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Friday, May 24, 2013
Ind. Decisions - Court of Appeals issues 5 today (and 13 NFP)
For publication opinions today (5):
In Angela Duckworth v. Christopher R. Duckworth, a 5-page opinion, Judge May writes:
Angela Duckworth (Mother) appeals the order modifying custody and child support in favor of Christopher Duckworth (Father). Mother argues the trial court abused its discretion when it determined her child support obligation based on the income Father assigned to her on his child support worksheet. As Mother did not submit a child support worksheet or other evidence of her income, we affirm. * * *Rebirth Christian Academy Daycare, Inc. v. Indiana Family & Social Services Administration
Mother and Father were divorced in July 2010, and shared custody of their children, C.D. and I.D. On February 6, 2012, Father filed a Verified Petition for Modification of Decree asking the trial court to grant him sole custody of the children and require Mother to pay child support. After hearing evidence, the trial court granted Father sole custody of Children, subject to Mother’s supervised parenting time, and ordered Mother to pay Father $231.00 per week in child support. * * *
The trial court assigned an income level to Mother that was supported by the only evidence in the record of Mother’s income -- the figure assigned by Father on his worksheet. If Mother disagreed with that amount, the time to challenge its accuracy was at trial, not on appeal. We decline to reverse because of an alleged error in the income figure the trial court used to determine her child support obligation. See Dye v. Young, 655 N.E.2d 549, 550 (Ind. Ct. App. 1995) (trial court follows Indiana Child Support Guidelines when it orders child support based on income figure listed on Child Support Worksheet). Accordingly, we affirm.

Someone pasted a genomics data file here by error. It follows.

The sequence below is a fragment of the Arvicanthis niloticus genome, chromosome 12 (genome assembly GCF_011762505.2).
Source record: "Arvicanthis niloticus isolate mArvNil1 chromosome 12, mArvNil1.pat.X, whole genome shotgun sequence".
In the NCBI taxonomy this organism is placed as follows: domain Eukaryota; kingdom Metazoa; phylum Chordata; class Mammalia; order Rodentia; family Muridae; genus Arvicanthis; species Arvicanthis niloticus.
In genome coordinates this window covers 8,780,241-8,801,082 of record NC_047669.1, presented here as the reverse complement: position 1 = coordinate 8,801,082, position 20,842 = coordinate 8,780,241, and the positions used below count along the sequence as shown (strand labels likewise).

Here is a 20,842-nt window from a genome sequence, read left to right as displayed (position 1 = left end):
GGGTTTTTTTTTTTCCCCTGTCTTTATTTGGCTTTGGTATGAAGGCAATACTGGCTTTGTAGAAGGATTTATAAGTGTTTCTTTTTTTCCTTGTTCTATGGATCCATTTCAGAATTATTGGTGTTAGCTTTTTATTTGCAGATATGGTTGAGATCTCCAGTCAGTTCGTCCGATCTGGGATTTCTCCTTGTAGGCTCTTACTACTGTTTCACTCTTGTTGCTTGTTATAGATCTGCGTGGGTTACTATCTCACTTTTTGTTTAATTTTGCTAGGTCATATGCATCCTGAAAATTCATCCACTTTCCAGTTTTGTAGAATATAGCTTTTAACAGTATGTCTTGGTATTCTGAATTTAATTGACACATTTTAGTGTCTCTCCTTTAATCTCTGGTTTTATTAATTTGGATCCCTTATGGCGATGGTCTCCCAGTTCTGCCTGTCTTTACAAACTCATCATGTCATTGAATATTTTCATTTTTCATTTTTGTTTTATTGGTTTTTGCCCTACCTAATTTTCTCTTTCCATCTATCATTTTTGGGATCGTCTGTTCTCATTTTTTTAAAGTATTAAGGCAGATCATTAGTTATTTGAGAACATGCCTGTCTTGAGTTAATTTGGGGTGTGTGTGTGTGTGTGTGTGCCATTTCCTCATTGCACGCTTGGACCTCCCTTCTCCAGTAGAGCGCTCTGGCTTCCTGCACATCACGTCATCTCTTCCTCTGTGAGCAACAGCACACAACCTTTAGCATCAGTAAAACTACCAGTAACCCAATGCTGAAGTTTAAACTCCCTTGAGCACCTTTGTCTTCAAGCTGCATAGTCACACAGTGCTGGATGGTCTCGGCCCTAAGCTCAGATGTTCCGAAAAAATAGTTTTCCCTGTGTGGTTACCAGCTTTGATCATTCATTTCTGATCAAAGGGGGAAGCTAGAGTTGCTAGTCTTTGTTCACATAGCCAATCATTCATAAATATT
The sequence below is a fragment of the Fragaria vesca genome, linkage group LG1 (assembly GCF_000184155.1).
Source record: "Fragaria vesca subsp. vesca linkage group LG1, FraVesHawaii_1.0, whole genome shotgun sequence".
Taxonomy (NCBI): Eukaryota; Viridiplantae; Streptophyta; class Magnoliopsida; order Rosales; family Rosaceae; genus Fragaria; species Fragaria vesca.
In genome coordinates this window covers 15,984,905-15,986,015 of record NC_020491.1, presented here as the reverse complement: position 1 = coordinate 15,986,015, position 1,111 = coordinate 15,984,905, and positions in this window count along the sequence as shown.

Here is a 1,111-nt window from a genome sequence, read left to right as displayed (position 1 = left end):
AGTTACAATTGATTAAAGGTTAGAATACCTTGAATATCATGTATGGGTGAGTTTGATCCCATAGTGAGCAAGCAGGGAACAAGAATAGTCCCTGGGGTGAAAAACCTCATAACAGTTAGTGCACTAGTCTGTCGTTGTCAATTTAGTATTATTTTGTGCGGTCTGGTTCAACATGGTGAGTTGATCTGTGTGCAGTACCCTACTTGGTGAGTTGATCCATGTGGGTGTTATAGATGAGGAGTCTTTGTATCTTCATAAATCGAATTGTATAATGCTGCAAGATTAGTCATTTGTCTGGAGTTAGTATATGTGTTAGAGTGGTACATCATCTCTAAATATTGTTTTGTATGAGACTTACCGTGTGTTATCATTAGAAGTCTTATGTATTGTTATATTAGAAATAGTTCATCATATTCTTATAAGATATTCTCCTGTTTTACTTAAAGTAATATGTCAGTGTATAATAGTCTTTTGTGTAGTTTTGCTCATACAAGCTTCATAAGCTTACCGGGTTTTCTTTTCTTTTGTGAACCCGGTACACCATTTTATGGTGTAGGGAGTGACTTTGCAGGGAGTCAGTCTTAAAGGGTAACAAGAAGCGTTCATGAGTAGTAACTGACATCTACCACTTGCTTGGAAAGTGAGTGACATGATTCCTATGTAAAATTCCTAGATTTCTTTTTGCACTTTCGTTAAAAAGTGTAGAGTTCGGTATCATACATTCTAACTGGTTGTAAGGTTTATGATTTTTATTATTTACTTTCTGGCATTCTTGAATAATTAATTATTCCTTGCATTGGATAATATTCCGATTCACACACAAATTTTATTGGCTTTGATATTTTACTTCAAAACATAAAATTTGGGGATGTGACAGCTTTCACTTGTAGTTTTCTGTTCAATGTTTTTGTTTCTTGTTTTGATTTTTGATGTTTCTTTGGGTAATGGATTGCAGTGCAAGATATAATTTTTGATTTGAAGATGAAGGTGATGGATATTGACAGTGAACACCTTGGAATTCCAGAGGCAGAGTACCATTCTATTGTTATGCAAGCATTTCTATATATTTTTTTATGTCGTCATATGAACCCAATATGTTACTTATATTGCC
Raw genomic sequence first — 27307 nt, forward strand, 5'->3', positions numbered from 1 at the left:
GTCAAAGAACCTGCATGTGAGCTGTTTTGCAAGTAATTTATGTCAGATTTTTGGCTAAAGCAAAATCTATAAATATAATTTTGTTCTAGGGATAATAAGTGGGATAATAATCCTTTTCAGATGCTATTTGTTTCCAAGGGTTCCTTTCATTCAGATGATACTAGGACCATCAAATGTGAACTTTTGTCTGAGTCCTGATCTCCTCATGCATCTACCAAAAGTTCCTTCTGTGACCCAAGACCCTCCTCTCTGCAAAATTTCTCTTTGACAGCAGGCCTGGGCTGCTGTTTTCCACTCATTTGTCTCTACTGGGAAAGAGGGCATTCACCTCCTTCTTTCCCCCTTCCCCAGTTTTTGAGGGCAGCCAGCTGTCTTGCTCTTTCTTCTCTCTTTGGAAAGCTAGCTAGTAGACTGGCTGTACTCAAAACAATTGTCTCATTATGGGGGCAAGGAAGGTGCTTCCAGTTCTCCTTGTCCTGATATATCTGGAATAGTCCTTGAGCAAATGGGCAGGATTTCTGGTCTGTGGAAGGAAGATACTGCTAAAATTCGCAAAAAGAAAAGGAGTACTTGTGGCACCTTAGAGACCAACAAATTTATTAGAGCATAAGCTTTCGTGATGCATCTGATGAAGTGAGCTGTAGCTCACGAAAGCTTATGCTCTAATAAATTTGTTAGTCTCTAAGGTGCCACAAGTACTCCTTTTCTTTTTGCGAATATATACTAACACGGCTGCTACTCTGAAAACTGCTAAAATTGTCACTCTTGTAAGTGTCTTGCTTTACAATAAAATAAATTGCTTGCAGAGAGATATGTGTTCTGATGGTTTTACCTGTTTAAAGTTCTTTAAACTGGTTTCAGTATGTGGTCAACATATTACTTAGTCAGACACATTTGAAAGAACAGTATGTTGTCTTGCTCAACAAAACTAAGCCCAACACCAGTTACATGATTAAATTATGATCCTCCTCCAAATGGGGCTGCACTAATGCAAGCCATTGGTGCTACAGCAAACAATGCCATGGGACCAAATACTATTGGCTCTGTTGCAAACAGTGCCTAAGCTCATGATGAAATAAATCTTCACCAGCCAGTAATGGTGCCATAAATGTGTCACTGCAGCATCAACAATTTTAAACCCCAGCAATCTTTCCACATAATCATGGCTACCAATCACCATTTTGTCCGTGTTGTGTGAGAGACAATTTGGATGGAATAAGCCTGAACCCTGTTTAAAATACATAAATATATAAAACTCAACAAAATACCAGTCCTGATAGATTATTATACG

In In the Matter of the Term. of the Parent-Child Rel. of J.C., Et.C. & El.C.; S.C. v. Indiana Department of Child Services , a 17-page opinion, Judge May writes:
S.C. (Mother) appeals the involuntary termination of her parental rights to J.C., Et.C., and El.C., and presents three issues: (1) Whether the Department of Child Services (DCS) presented sufficient evidence there was a reasonable probability that the conditions that resulted in the children’s removal would not be remedied; (2) Whether DCS presented sufficient evidence involuntary termination of Mother’s parental rights was in the children’s best interests; and (3) Whether DCS presented sufficient evidence there existed a satisfactory plan for the care and treatment of the children. We affirm. * * *In In Re The Paternity of J.T. and I.T., Minor Children; and In Re The Support of C.R.T., Minor Child; R.A.P., Mother v. C.D.T., Father, a 5-page opinion, Judge May writes: